• Maintain CRB banking and savings accounts;[26]
  • “commit to a 2-year deposit term with the Treasurer”;[27]
  • Provide a detailed business plan;[28]
  • “maintain a CRA rating of Satisfactory or above, or be a credit union that does not receive a CRA rating”;[29] and
  • “maintain an IDC Financial Publishing, Inc. (“IDC”) rating of at least 125, or receive a written exception grated by the Treasurer’s Deputy Treasurer and Chief Investment Officer.”[30]

A financial institution must report its fee schedule on accounts for CRBs and make quarterly and annual reports to the Illinois State Treasurer’s Office regarding CRB accounts, transactions and economic impact data.[31] All deposits must be collateralized at 110% in compliance with the Illinois State Treasurer’s Acceptable Collateral Listing: List of Financial Assets Qualified for Collateral to Secure Deposits and Repurchase Agreements.[32]

  1. Prepare to Address the “Chain of Custody” Dilemma in Cannabis Banking

In Illinois, cannabis banking is a cash-only enterprise. In order to monitor CRB’s, a financial institution must be able to verify and cross-reference records of cash sales and inventory purchases with funds deposited in CRB-held accounts.[33] Furthermore, a financial institution should regularly verify and regularly maintain documentation showing that deposits from CRBs were from legal cannabis sales.[34] This is a monumental task for banks—most other clients do not necessitate regular oversight of their business from their financial institution. However, software has been developed to streamline chain of custody issues in cannabis issues for financial institutions.[35]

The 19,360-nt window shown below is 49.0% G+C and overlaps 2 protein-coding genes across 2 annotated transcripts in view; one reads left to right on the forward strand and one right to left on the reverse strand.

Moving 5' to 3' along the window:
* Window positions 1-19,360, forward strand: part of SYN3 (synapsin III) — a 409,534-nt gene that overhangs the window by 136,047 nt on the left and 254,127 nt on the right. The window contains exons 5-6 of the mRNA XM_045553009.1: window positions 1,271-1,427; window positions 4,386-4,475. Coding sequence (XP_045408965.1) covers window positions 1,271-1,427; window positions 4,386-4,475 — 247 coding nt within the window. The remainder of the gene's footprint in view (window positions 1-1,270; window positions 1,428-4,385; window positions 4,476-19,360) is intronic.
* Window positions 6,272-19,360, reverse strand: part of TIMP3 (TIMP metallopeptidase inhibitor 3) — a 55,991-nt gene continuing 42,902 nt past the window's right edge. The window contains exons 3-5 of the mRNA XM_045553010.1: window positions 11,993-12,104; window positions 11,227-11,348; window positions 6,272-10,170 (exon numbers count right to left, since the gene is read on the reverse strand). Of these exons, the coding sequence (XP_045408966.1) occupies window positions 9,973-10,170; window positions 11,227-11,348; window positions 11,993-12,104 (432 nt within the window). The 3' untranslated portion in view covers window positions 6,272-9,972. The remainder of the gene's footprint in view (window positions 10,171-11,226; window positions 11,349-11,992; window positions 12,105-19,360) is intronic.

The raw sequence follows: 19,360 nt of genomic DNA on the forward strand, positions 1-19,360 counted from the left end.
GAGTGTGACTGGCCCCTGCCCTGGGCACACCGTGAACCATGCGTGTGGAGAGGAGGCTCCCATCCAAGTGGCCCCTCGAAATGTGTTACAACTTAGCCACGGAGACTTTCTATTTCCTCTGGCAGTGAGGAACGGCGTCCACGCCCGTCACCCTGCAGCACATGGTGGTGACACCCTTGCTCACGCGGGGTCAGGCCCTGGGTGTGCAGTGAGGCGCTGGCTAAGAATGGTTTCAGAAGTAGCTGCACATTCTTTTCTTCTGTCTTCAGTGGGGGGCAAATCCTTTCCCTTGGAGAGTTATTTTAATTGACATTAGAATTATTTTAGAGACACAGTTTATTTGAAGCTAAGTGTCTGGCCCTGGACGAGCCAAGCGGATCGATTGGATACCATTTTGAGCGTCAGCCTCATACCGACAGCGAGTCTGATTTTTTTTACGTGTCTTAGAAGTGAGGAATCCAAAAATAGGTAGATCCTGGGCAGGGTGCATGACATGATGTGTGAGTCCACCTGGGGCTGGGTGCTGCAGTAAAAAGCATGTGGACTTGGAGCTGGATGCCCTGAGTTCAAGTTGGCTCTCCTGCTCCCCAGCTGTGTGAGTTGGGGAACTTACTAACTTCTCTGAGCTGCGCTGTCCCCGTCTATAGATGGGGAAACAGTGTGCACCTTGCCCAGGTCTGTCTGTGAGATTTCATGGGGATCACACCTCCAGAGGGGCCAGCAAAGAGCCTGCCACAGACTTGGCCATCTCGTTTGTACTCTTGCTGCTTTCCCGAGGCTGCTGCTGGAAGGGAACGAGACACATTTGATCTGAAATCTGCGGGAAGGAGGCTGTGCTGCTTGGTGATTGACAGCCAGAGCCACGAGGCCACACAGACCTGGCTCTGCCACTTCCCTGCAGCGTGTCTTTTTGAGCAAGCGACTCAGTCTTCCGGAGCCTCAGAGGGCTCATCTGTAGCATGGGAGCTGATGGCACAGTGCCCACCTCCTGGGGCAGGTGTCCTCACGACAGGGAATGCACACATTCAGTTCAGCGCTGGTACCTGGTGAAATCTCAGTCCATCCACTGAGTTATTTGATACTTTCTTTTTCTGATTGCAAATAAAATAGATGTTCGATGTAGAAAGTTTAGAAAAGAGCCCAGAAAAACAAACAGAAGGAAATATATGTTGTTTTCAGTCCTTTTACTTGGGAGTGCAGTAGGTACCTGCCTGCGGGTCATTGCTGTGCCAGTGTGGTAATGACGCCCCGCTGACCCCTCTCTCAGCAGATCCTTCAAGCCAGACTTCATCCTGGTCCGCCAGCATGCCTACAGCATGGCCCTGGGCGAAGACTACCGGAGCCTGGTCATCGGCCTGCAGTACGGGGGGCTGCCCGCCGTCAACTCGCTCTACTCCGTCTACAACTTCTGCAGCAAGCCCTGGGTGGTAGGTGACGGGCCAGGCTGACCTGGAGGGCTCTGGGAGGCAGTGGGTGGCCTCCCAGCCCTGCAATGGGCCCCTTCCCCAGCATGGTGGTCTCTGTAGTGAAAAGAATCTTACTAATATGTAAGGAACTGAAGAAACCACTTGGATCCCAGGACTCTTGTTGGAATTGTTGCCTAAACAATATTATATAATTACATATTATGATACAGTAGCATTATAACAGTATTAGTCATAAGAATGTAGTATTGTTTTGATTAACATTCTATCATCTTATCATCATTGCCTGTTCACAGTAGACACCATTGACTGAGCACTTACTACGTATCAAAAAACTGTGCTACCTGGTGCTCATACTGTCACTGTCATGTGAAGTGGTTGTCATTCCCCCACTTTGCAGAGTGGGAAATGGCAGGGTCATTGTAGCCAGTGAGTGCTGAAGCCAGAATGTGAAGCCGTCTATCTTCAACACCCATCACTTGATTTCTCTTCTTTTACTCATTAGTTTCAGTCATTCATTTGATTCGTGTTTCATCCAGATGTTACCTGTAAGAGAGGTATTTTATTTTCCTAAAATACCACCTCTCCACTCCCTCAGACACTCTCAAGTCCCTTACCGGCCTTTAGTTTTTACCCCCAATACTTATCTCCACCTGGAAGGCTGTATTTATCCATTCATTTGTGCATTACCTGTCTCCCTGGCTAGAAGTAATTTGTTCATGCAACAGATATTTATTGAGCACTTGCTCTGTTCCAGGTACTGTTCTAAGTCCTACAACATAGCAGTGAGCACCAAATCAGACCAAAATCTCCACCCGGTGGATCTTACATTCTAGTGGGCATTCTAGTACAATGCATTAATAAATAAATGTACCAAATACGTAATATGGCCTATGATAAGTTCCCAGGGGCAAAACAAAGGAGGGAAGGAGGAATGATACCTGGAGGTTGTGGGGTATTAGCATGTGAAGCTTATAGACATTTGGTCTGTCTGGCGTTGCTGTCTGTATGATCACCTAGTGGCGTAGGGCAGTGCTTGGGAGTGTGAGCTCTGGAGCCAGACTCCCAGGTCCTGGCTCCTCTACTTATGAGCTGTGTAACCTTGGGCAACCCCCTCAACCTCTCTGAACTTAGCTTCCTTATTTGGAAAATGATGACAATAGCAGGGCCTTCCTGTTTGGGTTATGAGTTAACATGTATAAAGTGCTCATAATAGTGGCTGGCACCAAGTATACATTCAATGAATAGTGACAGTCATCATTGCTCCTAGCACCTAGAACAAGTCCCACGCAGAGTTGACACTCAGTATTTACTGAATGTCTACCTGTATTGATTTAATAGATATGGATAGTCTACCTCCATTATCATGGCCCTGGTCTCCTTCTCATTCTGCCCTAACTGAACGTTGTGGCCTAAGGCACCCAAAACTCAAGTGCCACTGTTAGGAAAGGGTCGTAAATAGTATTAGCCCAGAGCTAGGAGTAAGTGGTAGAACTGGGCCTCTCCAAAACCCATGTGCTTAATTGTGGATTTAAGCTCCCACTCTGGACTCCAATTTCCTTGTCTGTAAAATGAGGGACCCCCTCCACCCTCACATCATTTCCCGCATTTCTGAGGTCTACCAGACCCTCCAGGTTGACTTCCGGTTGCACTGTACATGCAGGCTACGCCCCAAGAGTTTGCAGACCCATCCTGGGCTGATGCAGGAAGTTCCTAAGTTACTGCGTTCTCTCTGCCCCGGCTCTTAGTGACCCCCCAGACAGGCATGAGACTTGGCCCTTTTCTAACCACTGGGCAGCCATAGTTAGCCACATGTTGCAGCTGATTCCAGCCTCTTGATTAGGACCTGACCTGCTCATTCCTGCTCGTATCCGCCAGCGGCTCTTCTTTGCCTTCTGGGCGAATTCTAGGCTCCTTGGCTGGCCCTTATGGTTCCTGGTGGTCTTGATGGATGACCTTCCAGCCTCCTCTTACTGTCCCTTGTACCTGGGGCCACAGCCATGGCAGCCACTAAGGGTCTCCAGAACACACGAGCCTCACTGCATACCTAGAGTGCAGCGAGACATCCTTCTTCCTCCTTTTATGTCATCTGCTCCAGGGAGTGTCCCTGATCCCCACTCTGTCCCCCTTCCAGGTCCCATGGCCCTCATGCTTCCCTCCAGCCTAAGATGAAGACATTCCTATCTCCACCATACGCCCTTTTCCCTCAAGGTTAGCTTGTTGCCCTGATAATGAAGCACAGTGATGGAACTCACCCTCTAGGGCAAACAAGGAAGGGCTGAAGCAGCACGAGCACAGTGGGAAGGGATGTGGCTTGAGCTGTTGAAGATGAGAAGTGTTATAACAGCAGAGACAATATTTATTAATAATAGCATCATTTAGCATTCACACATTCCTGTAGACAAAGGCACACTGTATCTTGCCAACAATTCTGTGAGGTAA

Since cannabis is now legal in Illinois, financial institutions should consider serving CRB’s and be mindful of federal and state regulations. For more information, contact James A. Cook at jcook@mckenna-law.com.

[1] 410 ILCS 705/10-5.

[2] 410 ILCS 705/55-65(a).

[3] 21 U.S.C. Sec. 802, 812(c).

[4] 18 U.S.C. Secs. 1343 (wire fraud); 1956, 1957 (money laundering).

[5] U.S. Dept. Treasury, Financial Crimes Enforcement Network, “BSA Expectations Regarding Marijuana-Related Businesses” (Feb. 14, 2014), https://www.fincen.gov/resources/statutes-regulations/guidance/bsa-expectations-regarding-marijuana-related-businesses